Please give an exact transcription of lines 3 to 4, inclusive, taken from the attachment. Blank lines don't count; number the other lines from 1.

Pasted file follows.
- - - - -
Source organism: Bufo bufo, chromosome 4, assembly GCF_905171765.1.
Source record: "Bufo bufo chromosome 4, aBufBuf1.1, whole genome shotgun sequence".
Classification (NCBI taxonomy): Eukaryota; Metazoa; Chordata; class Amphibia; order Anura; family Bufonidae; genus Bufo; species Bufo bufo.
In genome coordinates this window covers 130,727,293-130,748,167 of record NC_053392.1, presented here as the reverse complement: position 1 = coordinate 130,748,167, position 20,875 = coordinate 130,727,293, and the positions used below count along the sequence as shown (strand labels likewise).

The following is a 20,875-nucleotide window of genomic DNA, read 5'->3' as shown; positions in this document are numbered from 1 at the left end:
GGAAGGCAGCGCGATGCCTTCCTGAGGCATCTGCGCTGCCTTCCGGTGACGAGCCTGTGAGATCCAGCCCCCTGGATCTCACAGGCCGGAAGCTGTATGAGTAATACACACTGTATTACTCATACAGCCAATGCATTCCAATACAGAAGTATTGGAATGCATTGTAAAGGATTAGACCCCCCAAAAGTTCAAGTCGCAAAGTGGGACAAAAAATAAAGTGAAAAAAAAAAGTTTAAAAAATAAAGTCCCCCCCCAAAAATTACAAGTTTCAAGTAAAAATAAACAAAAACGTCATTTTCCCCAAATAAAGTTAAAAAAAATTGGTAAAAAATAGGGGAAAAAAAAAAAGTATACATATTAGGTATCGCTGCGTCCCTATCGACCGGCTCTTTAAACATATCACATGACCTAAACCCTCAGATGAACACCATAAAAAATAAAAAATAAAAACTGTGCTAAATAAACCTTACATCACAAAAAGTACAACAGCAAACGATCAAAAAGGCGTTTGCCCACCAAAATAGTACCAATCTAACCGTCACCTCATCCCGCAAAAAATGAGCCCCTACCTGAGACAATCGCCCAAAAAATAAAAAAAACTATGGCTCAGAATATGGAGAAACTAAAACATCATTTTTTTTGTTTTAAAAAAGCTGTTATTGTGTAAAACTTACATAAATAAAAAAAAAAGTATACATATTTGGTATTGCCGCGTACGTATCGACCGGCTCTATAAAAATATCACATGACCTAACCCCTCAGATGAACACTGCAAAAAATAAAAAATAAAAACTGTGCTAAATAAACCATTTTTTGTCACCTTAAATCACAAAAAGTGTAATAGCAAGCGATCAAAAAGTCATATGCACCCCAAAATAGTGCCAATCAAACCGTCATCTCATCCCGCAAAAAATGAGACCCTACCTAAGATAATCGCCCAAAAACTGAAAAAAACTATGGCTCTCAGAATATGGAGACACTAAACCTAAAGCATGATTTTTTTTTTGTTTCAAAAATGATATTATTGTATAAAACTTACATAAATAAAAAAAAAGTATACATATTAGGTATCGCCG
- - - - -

Classification (NCBI taxonomy): Eukaryota; Metazoa; Chordata; class Amphibia; order Anura; family Bufonidae; genus Bufo; species Bufo bufo.
In genome coordinates this window covers 130,727,293-130,748,167 of record NC_053392.1, presented here as the reverse complement: position 1 = coordinate 130,748,167, position 20,875 = coordinate 130,727,293, and the positions used below count along the sequence as shown (strand labels likewise).